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  • Big Willy Love Club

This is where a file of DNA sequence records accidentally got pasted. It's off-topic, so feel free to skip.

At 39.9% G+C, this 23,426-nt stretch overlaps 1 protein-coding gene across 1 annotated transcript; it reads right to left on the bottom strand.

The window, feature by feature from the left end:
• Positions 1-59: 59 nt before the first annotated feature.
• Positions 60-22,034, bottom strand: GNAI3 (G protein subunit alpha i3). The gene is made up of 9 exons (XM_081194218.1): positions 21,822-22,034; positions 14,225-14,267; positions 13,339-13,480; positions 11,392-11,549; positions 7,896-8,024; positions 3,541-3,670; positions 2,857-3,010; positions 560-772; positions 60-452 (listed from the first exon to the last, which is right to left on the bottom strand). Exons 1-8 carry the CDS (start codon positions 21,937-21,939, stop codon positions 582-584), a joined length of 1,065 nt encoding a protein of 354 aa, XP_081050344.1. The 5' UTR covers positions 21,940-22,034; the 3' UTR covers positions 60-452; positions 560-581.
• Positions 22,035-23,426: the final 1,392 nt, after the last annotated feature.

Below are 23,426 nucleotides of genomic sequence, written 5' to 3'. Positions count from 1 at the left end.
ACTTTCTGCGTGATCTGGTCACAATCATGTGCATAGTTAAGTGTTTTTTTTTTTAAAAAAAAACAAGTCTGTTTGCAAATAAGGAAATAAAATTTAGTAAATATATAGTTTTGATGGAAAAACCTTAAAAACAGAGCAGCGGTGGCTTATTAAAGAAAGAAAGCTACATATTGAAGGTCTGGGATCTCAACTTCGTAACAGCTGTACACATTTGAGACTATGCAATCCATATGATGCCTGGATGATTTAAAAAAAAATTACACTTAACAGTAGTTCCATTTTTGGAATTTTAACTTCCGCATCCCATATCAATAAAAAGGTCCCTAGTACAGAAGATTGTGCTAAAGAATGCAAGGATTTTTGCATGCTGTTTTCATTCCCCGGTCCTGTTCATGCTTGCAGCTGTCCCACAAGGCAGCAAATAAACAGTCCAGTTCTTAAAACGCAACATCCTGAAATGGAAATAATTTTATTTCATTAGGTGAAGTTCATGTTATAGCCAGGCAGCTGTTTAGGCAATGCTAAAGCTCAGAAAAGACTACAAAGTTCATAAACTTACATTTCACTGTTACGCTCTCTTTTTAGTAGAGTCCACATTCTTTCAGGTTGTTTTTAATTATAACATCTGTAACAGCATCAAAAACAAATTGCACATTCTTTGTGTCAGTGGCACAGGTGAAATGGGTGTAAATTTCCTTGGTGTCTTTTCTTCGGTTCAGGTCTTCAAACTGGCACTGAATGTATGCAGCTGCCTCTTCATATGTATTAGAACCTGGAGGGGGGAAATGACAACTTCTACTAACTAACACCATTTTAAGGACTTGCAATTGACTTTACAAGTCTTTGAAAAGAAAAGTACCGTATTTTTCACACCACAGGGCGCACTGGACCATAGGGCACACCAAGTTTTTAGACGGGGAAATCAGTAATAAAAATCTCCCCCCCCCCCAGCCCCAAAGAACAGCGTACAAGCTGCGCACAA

The Big Willy Love Club is fashion's latest contemporary brand immortalizing a sub-culture from the inside. While the last two decades birthed numerous designers putting on for their culture, Willy Chavarria is rounding out the representation missing in the high fashion world.  Before 'Black and Brown' was Black and anything non-White or Asian, Black and Brown meant African American and Latin American. These marginalized communities were often (and still today) reduced to societal stereotypes of rebellious, gang-affiliated, crime-ridden neighborhoods and a community rejecting assimilation. While this was an inaccurate portrayal, there is truth to the interlinking of the Black and Brown experience. Both are subjected and forced to fight structural racism while advocating for cultural solidarity, liberation, and empowerment. When the Black Power movement emerged, the Chicano Movement was in lockstep. Where there were the Black Panthers, there was the Brown Berets.   The history here is relevant because Willy Chavarria New York tells a story through his pronounced lapels, oversized silhouettes, and pressed creases. He brings the concept of intersectionality a step further to actual blood-line relations. His garments are transitional, embodying every member of a specific community, one with flare and more influence than accredited.  Chavarria's demeanor is calm and collected, yet his connection to the different sectors within the Latinx community gives his character the likability to garner unanimous support. While his personal wardrobe boasts the same motifs of his eponymous label, Chavarria has a certain softness to his charm that offers even more juxtaposition with the attire.  "Instead of just having our identity taken from us and put into fashion and sold. Now we are actually a part of it." explained Chavarria in a 2021 CFDA interview, later adding, "Thinking future, gender is out the door. It's just clothes. It's just ultimately clothes."  Chavarria creates looks of someone you might run into at the corner store, or your grandmother's backyard, fighting in the alley, playing music from the car stereo while dancing in the street, at the club– the list goes on. The characters he creates are all real people, and the energy they bring to his runway makes it feel like they could, in all actuality, be someone's cousin or a neighborhood boy. While in conversation with Interview Magazine, Willy spoke to the layers of thought behind his ballooning forms. Reclaiming it as "a statement about the area of space that we take up," adding, "I think that it's really nice when brown people or people of colour are able to say, 'Yeah, this is my space.'"  He brings together a group of people who typically go unnoticed for their striking looks but are reduced to an animal attraction. Sexuality is heavily present in his collections, and even though they should be celebrated for their divine beauty rather than exoticized, Willy doesn't shy away from the sensuality. Instead, he embraces it with holistically full force. And with a stirring momentum, Willy is constructing a world where the unseen is now sought after.  "My brand plays with the ideas of heightened masculinity in a way that connects with my queer identity," he said to Office Magazine when discussing his FW22 show 'UNCUT.' "I like my Willy Boys to be all genders." His work is Spirit, fashion reincarnated. It's a love letter to the love letters sent between growing families and those serving a sentence, an ode to a 90s queer aesthetic in a masculated turf. It is a message for the celestial indigenous, championing their essence. Willy Chavarria's designs are a sewn promise that their flowers are finally on the way. Text by Shahrnaz Javid